The aim of this Italian Special Issue is to collect research papers dealing with emerging electronic power technologies and electronic devices useful in the presented scenario. The topics of interest include, but are not limited to, the following:

  • Electronic sensors;
  • Field effect transistors;
  • Power switch converters;
  • Power optimizers;
  • Energy harvesting;
  • Digital devices;
  • Robotics.

Prof. Dr. Gianpaolo Vitale
Dr. Fortunato Pezzimenti
Prof. Dr. Antonio Di Bartolomeo
Dr. Davide Astolfi
Dr. Alessandro Ruvio
Guest Editors

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Please visit the Instructions for Authors page before submitting a manuscript. The Article Processing Charge (APC) for publication in this open access journal is 2400 CHF (Swiss Francs). Submitted papers should be well formatted and use good English. Authors may use MDPI's English editing service prior to publication or during author revisions.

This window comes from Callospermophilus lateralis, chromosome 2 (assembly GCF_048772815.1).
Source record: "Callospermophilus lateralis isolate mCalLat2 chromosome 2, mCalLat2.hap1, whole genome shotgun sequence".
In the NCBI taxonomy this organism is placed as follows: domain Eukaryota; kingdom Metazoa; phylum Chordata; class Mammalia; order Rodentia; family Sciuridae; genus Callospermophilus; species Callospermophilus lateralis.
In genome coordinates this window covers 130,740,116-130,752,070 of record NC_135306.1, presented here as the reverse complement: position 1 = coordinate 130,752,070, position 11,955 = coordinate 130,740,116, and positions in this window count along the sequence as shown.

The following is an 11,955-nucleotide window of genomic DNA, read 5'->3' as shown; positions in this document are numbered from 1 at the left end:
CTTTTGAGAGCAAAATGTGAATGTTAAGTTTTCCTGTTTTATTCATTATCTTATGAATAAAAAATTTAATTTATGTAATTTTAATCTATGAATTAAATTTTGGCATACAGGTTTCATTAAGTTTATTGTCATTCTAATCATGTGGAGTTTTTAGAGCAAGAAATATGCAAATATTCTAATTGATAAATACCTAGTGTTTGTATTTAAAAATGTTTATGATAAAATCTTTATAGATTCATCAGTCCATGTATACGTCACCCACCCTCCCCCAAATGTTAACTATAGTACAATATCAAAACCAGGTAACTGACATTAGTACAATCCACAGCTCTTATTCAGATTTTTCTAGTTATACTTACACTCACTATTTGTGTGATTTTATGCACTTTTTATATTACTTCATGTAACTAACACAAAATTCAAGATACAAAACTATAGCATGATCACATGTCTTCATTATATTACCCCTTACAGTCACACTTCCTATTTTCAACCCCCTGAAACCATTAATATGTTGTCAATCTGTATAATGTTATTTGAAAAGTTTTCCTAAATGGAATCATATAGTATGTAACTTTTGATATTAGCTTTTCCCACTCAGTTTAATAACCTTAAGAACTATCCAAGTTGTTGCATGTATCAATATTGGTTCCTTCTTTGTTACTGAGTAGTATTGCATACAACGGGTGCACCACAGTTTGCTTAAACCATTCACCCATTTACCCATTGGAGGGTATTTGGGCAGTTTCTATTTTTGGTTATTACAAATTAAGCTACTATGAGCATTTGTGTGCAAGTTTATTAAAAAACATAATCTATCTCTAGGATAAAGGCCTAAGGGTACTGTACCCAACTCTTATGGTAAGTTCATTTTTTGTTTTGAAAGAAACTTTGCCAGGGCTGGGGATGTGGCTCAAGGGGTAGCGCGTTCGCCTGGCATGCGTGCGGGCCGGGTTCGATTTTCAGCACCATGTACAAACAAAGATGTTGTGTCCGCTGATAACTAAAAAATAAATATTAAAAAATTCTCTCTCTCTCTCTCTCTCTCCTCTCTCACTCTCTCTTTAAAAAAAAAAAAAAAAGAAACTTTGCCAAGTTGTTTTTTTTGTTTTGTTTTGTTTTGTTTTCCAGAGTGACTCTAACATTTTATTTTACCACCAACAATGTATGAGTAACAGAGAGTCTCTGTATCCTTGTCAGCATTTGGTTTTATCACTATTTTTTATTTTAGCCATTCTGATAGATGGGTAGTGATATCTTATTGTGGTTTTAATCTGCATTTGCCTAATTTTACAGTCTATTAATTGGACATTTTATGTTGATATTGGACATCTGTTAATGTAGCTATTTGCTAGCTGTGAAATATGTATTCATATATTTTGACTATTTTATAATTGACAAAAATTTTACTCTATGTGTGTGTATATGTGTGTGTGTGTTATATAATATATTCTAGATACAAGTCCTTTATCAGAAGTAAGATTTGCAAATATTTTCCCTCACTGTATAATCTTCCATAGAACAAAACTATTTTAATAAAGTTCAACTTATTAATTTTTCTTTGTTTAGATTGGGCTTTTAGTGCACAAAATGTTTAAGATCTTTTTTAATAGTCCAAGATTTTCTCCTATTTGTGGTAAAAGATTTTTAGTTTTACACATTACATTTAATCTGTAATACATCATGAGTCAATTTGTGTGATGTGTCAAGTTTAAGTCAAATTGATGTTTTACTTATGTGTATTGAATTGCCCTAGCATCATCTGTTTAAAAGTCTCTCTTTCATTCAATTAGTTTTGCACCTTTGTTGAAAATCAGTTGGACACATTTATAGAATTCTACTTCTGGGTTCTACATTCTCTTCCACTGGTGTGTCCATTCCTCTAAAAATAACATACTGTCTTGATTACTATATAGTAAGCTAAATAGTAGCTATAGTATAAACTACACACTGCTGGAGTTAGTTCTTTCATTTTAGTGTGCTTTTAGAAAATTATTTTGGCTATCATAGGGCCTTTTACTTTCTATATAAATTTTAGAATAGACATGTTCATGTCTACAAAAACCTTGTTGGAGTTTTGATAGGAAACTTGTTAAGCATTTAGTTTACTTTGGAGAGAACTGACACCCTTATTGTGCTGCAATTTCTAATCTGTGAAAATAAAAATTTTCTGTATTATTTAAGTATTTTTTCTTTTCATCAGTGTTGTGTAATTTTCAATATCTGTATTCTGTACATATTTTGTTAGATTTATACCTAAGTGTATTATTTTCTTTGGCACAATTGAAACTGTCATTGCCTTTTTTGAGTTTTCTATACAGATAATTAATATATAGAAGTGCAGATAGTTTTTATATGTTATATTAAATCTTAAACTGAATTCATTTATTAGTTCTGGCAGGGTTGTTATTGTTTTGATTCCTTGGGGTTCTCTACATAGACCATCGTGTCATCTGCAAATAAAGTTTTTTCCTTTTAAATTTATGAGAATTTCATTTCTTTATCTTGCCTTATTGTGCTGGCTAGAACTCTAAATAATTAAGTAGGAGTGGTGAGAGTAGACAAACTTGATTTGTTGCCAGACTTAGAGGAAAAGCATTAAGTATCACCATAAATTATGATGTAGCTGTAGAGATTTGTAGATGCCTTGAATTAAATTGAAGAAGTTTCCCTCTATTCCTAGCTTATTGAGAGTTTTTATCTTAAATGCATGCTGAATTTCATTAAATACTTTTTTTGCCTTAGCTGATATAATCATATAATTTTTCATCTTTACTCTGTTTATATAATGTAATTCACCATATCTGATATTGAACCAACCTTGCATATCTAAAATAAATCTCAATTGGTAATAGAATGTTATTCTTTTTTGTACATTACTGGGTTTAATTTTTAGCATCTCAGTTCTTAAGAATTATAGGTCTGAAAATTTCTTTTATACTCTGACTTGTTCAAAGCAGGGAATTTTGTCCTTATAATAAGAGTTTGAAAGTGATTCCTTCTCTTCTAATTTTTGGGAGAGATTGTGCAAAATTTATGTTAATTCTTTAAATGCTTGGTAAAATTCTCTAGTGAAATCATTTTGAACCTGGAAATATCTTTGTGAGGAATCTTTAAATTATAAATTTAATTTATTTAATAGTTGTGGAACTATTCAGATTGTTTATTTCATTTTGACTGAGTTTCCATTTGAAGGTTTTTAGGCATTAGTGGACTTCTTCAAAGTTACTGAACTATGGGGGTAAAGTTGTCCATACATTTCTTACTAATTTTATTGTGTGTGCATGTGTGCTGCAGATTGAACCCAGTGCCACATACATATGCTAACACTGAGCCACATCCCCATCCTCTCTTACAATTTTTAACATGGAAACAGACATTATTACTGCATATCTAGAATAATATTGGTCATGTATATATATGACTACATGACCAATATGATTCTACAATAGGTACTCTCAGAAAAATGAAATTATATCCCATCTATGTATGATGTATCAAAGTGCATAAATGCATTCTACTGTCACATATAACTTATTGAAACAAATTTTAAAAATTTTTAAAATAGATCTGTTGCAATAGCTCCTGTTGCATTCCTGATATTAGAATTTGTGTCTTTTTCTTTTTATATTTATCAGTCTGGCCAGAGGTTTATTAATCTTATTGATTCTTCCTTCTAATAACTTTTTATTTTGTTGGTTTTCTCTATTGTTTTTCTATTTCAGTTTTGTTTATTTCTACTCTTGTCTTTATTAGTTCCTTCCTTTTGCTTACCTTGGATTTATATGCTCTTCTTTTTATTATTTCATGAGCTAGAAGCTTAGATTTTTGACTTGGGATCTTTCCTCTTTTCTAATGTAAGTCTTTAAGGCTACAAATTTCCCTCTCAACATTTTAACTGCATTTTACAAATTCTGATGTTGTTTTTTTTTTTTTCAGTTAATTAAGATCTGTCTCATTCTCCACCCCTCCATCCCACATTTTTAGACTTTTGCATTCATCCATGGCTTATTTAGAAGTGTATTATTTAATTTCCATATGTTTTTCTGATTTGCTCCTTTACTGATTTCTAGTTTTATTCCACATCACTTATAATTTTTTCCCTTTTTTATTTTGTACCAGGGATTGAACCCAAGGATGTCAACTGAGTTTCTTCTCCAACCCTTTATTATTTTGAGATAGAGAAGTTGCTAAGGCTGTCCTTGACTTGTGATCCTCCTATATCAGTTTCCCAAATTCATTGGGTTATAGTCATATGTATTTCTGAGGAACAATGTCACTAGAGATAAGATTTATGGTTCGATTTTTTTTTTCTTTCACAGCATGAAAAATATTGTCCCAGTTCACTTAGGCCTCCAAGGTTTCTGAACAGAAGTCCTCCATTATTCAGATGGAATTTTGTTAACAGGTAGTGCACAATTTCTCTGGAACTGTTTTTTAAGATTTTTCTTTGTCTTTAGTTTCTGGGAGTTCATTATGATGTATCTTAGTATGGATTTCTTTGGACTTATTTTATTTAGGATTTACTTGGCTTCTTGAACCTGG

Keywords

  • electronic devices
  • power electronics
  • robotics
  • internet of things
  • energy harvesting

Published Papers (8 papers)

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Research

22 pages, 3282 KiB  
Article
Innovative Fault Current Evaluation Method for Active DC Grids
by Julian Valbuena Godoy, Simone Negri, Francesca Oliva, Antonello Antoniazzi and Roberto Sebastiano Faranda
Electronics 2024, 13(5), 847; https://doi.org/10.3390/electronics13050847 - 22 Feb 2024
Viewed by 405
Abstract
DC smart grids are a promising solution for the efficient integration of renewable energy sources and loads. Still, their widespread adoption is hindered by significant challenges related to fault response, identification, and clearance. The traditional DC fault analysis method is a useful tool [...] Read more.